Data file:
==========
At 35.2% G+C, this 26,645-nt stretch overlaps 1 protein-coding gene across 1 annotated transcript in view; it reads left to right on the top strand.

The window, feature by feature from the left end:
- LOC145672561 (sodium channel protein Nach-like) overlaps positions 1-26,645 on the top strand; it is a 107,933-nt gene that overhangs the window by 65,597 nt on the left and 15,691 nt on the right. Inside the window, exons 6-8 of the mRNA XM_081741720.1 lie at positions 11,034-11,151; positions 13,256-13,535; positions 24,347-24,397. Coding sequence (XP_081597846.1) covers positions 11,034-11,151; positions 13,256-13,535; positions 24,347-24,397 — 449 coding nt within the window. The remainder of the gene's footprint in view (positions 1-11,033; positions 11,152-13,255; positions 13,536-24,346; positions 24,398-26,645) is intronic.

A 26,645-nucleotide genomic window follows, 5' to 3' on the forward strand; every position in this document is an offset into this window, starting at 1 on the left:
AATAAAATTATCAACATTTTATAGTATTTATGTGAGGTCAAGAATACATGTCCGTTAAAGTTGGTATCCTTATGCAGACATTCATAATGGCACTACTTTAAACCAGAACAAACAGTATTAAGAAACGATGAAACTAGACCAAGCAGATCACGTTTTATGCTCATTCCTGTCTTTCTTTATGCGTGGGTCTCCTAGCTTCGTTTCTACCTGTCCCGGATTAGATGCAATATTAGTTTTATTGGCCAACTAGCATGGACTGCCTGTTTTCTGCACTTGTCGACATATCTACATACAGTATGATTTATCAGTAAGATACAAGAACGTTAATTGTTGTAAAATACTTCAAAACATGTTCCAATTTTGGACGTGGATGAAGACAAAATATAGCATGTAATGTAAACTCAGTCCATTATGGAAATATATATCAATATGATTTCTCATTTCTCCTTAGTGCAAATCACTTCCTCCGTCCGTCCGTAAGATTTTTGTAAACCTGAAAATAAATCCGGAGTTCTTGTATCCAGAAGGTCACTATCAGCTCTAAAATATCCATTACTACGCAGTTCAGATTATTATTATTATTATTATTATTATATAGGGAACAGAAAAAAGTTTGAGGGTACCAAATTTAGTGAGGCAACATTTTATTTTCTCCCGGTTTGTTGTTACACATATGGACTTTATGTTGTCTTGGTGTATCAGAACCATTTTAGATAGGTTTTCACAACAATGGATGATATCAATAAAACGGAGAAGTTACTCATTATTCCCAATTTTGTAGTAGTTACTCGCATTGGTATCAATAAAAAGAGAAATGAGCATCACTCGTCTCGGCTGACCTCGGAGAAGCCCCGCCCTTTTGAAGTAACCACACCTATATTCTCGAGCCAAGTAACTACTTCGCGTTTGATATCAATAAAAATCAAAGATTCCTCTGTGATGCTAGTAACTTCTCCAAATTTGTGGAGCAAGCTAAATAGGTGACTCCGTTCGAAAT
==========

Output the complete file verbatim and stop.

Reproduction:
At 35.2% G+C, this 26,645-nt stretch overlaps 1 protein-coding gene across 1 annotated transcript in view; it reads left to right on the top strand.

The window, feature by feature from the left end:
- LOC145672561 (sodium channel protein Nach-like) overlaps positions 1-26,645 on the top strand; it is a 107,933-nt gene that overhangs the window by 65,597 nt on the left and 15,691 nt on the right. Inside the window, exons 6-8 of the mRNA XM_081741720.1 lie at positions 11,034-11,151; positions 13,256-13,535; positions 24,347-24,397. Coding sequence (XP_081597846.1) covers positions 11,034-11,151; positions 13,256-13,535; positions 24,347-24,397 — 449 coding nt within the window. The remainder of the gene's footprint in view (positions 1-11,033; positions 11,152-13,255; positions 13,536-24,346; positions 24,398-26,645) is intronic.

A 26,645-nucleotide genomic window follows, 5' to 3' on the forward strand; every position in this document is an offset into this window, starting at 1 on the left:
AATAAAATTATCAACATTTTATAGTATTTATGTGAGGTCAAGAATACATGTCCGTTAAAGTTGGTATCCTTATGCAGACATTCATAATGGCACTACTTTAAACCAGAACAAACAGTATTAAGAAACGATGAAACTAGACCAAGCAGATCACGTTTTATGCTCATTCCTGTCTTTCTTTATGCGTGGGTCTCCTAGCTTCGTTTCTACCTGTCCCGGATTAGATGCAATATTAGTTTTATTGGCCAACTAGCATGGACTGCCTGTTTTCTGCACTTGTCGACATATCTACATACAGTATGATTTATCAGTAAGATACAAGAACGTTAATTGTTGTAAAATACTTCAAAACATGTTCCAATTTTGGACGTGGATGAAGACAAAATATAGCATGTAATGTAAACTCAGTCCATTATGGAAATATATATCAATATGATTTCTCATTTCTCCTTAGTGCAAATCACTTCCTCCGTCCGTCCGTAAGATTTTTGTAAACCTGAAAATAAATCCGGAGTTCTTGTATCCAGAAGGTCACTATCAGCTCTAAAATATCCATTACTACGCAGTTCAGATTATTATTATTATTATTATTATTATATAGGGAACAGAAAAAAGTTTGAGGGTACCAAATTTAGTGAGGCAACATTTTATTTTCTCCCGGTTTGTTGTTACACATATGGACTTTATGTTGTCTTGGTGTATCAGAACCATTTTAGATAGGTTTTCACAACAATGGATGATATCAATAAAACGGAGAAGTTACTCATTATTCCCAATTTTGTAGTAGTTACTCGCATTGGTATCAATAAAAAGAGAAATGAGCATCACTCGTCTCGGCTGACCTCGGAGAAGCCCCGCCCTTTTGAAGTAACCACACCTATATTCTCGAGCCAAGTAACTACTTCGCGTTTGATATCAATAAAAATCAAAGATTCCTCTGTGATGCTAGTAACTTCTCCAAATTTGTGGAGCAAGCTAAATAGGTGACTCCGTTCGAAAT